On Tuesday 30 March, staff, pupils, academics and members of our Watson’s community joined to discuss the legacy of George Watson in the light of new evidence of his involvement with the trade in enslaved African people at a symposium called “George Watson and his Contexts”.
Principal Melvyn Roffe introduced the discussion, explaining the need to consider George Watson’s legacy in a range of contexts, both historical and contemporary. He said he believed we had a responsibility to consider both the good that George Watson had done by his legacy and the evil of the slave trade in which he was involved, evil that continued to have real consequences today.
GWC Archives Officer Tom Bennett presented his research into George Watson in the Edinburgh City Archives which had confirmed Watson’s involvement in the slave trade. Dr Hugh Ouston, author of George Watson’s profile in the Oxford Dictionary of National Biography provided the context of the long-denied but very real Scottish involvement in slavery.
GWC Head of History, Bobby Chaudhry, stressed that we should neither ‘vilify nor sanitise’ historic figures. He argued that people could be considered as either tainted or defined by their actions. Watson’s actions should be set alongside the educational legacy that has benefited countless young people.
Our pupil anti-racist ambassadors Tanvi and Emma (S6) spoke about the practical steps we should take to reconcile George Watson’s past, with our present-day effort to become an anti-racist school. They suggested that we need to keep talking and keep digging into the school’s history and suggested the revision of symbols connected with slavery but did not feel that the name of the school should be changed.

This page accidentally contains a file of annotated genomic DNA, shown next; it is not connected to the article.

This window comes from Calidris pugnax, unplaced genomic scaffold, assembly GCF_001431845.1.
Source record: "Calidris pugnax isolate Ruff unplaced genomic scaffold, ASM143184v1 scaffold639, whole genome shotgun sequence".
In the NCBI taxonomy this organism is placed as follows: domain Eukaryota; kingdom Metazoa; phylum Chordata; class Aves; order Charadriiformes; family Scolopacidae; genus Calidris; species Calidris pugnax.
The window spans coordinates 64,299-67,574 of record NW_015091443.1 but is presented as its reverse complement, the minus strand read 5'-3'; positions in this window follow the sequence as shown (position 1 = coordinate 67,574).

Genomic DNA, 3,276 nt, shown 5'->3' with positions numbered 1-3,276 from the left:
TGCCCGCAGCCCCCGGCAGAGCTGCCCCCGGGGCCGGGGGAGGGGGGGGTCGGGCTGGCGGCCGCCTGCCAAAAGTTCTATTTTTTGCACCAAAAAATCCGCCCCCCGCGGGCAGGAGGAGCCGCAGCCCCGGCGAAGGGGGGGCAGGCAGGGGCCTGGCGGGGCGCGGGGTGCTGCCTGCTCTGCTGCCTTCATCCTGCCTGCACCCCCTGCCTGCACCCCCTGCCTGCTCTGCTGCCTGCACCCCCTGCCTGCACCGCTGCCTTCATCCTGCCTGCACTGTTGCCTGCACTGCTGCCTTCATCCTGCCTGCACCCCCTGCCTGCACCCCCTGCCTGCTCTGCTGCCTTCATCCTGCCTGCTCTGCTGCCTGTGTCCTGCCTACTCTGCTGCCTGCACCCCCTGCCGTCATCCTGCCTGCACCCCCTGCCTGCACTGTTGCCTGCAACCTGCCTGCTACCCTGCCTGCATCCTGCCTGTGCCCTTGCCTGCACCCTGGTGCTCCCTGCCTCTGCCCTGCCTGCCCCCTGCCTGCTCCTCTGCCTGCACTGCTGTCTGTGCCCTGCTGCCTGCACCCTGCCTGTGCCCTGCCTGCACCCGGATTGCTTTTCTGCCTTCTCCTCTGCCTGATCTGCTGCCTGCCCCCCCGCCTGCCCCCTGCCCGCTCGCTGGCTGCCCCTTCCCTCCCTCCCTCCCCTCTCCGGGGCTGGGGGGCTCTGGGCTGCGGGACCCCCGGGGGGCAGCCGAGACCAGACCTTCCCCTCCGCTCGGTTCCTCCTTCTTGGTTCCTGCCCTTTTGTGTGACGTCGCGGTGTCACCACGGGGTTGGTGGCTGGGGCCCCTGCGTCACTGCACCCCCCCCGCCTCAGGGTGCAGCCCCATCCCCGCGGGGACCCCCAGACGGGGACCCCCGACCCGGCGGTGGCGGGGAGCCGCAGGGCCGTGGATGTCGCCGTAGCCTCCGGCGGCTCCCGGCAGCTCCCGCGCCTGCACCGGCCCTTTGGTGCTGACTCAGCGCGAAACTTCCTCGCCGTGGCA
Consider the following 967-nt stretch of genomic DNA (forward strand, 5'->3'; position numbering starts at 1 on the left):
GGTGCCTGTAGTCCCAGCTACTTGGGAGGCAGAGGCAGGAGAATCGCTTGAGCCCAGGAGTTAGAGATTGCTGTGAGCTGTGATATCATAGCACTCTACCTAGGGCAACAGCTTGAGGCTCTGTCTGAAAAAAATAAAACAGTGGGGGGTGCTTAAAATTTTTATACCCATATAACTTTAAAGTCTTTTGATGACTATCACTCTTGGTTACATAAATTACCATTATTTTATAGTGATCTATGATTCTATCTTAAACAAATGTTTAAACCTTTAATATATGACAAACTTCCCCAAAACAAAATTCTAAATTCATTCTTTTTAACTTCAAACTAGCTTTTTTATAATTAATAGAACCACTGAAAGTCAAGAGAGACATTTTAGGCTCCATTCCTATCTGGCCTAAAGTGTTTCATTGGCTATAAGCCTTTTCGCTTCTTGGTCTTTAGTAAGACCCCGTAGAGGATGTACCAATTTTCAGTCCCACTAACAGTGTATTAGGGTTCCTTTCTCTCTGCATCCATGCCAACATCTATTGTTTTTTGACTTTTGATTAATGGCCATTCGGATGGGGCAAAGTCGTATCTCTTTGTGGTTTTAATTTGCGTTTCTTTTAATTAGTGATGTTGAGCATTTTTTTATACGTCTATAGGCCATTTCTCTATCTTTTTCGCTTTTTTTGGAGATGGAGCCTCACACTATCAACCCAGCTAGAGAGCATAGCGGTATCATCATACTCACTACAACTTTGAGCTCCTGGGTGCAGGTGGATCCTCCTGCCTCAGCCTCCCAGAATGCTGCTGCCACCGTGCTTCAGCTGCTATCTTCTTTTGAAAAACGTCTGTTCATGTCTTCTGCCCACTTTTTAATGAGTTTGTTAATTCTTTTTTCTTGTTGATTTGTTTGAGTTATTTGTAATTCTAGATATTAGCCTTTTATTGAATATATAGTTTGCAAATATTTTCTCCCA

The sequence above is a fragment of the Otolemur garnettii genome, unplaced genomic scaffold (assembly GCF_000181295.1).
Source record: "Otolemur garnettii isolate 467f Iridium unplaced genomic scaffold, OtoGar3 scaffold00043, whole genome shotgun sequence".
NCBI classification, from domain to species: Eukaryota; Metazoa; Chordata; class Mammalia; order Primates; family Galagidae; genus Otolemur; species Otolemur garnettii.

Celebrated academic and activist, Professor Sir Geoff Palmer spoke about symbols of slave trading society such as statues to buildings. He stressed the importance of installing plaques next to these symbols, explaining the context, rather than taking down these physical markers of the past. To do so, he argued, was to obliterate black history.
Dr Melanie Newton, Associate Professor of History at the University of Toronto, concluded the lineup of speakers. She contrasted the ubiquitous recognition of Melville in the UK and Canada with the poor understanding of the significance of the slave trade and the continuing lack of respect for the memory of its victims. She praised our pupils and other attendees for having this ‘brave and remarkable conversation’.
The webinar finished with a robust and insightful question and answer session. Summing up the evening, the Principal thanked everyone for their involvement and pledged to continue the discussion and deliberation after the Easter break.
The Legacy of George Watson event was facilitated through our online events platform, GWC Plus, and is available to stream on-demand.